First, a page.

Since 2002, daily Florida political news and commentary


UPDATE: Every morning we review and individually digest Florida political news articles, editorials and punditry. Our sister site, FLA Politics was selected by Campaigns & Elections as one of only ten state blogs in the nation
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Welcome To Florida Politics

Thanks for visiting. On a semi-daily basis we scan Florida's major daily newspapers for significant Florida political news and punditry. We also review the editorial pages and political columnists/pundits for Florida political commentary. The papers we review include: the Miami Herald, Sun-Sentinel, Palm Beach Post, Naples News, Sarasota Herald Tribune, St Pete Times, Tampa Tribune, Orlando Sentinel, the Daytona Beach News-Journal, Tallahassee Democrat, and, occasionally, the Florida Times Union; we also review the political news blogs associated with these newspapers.

For each story, column, article or editorial we deem significant, we post at least the headline and link to the piece; the linked headline always appears in quotes. We quote the headline for two reasons: first, to allow researchers looking for the cited piece to find it (if the link has expired) by searching for the original title/headline via a commercial research service. Second, quotation of the original headline permits readers to appreciate the spin from the original piece, as opposed to our spin.

Not that we don't provide spin; we do, and plenty of it. Our perspective appears in post headlines, the subtitles within the post (in bold), and the excerpts from the linked stories we select to quote; we also occasionally provide other links and commentary about certain stories. While our bias should be immediately apparent to any reader, we nevertheless attempt to link to every article, column or editorial about Florida politics in every major online Florida newspaper.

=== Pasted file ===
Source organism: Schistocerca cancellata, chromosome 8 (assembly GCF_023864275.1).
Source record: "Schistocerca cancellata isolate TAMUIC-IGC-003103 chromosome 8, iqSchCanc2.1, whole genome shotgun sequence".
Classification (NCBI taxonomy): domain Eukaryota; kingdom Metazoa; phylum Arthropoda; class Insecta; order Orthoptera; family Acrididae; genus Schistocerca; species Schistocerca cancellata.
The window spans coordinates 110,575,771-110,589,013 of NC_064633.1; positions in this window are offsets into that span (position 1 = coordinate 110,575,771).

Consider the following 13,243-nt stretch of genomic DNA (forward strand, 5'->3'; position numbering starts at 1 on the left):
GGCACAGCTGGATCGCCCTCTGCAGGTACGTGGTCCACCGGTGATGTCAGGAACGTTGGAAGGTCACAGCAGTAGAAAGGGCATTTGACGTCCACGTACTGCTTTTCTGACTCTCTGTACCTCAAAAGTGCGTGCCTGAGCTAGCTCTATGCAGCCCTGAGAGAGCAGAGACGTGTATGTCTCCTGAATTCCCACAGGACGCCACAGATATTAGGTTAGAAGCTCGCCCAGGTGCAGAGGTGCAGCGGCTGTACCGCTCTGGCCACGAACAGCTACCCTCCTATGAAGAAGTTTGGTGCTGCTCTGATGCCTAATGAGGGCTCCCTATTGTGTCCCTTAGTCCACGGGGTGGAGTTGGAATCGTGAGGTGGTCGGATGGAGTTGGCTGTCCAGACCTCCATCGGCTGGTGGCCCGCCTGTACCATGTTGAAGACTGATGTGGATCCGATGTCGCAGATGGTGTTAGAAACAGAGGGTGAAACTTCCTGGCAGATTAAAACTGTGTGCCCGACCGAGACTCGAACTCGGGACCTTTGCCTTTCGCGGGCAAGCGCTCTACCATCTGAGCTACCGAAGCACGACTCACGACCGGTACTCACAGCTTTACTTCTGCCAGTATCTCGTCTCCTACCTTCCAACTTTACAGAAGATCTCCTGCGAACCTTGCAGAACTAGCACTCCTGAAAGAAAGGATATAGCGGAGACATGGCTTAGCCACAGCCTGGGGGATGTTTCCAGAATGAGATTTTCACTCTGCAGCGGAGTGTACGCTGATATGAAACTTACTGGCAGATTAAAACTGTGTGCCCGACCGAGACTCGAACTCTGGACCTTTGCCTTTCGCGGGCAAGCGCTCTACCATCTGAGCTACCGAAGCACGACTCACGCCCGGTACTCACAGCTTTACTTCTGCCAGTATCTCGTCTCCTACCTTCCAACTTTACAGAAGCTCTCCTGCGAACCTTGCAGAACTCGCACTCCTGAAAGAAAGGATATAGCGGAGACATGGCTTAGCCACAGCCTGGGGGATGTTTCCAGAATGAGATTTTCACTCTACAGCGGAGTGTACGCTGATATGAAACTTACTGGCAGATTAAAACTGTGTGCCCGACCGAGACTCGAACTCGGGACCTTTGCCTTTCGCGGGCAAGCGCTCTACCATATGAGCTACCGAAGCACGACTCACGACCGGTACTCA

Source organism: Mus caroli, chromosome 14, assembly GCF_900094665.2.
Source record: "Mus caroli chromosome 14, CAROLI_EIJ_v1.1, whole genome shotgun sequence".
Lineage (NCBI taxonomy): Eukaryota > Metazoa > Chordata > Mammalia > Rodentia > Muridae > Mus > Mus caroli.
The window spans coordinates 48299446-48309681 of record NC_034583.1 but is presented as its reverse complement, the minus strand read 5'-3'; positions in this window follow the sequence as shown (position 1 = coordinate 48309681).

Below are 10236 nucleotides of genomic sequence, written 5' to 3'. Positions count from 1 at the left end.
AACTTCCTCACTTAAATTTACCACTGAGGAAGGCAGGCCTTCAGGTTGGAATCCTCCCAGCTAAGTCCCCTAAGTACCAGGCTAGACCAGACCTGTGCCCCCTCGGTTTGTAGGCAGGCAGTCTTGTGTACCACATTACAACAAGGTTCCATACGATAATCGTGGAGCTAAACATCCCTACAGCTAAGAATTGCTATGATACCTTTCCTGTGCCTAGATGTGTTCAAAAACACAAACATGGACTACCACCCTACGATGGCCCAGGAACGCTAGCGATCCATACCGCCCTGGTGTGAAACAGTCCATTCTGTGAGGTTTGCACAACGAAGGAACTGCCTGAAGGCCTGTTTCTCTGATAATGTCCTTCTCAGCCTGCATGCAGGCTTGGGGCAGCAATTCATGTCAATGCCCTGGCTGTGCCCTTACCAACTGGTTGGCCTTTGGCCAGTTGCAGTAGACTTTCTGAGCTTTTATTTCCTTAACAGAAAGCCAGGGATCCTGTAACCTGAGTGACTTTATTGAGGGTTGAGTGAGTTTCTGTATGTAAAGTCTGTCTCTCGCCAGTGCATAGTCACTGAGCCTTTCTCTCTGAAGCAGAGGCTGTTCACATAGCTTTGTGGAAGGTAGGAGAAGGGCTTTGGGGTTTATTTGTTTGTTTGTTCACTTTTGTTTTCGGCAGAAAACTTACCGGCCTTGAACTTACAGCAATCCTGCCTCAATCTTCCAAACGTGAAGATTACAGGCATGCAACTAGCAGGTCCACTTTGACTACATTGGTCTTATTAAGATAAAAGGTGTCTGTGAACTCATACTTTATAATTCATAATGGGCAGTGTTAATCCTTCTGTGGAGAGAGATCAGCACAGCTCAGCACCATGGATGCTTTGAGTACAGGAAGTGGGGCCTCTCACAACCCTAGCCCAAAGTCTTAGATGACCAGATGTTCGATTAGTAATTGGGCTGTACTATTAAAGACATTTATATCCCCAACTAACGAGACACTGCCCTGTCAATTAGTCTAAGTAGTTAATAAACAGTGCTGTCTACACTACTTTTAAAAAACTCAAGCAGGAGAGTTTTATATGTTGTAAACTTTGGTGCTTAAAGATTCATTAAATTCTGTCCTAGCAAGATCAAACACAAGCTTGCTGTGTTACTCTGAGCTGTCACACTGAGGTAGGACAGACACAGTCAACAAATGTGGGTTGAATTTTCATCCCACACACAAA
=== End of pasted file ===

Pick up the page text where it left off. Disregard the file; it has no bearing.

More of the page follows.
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The Blog for Saturday, December 05, 2009

"Behind closed doors"

    "With the House poised next week for a floor vote, most of the real work in a special session on rail issues disappeared Friday behind closed doors." "Success of rail deal is far from certain".

    "Florida lawmakers dug into a 49-page bill Friday that conjures a future of passenger trains zipping through the state."
    But for the proposed SunRail commuter-rail system in Central Florida, the bill comes down to this: Will lawmakers go along with a legal agreement that is critical to the project?

    The agreement would help shield railroad company CSX Transportation from financial liability if one of its freight trains collides with a SunRail commuter train.

    Without the agreement, CSX won't sell 61 miles of tracks to the state. And without the state owning the tracks, SunRail won't happen. ...

    Bills that called for similar legal protections died in the Senate in 2008 and spring 2009, jeopardizing the SunRail project that would ultimately stretch from DeLand to Osceola County.

    But legislative leaders, in a special session that started Thursday, have offered a revised proposal to try to ease concerns about the CSX agreement.
    "Will legal caveat defeat SunRail?". See also "For aspiring Atwater, rail vote is crucial" and The Orlando Sentinel editorial board's "Room for more riders".

    "Still a 'dropout factory'"

    "State claims lower dropout rate, but not all are happy".

    Florida's jobless rate expected to climb into 2010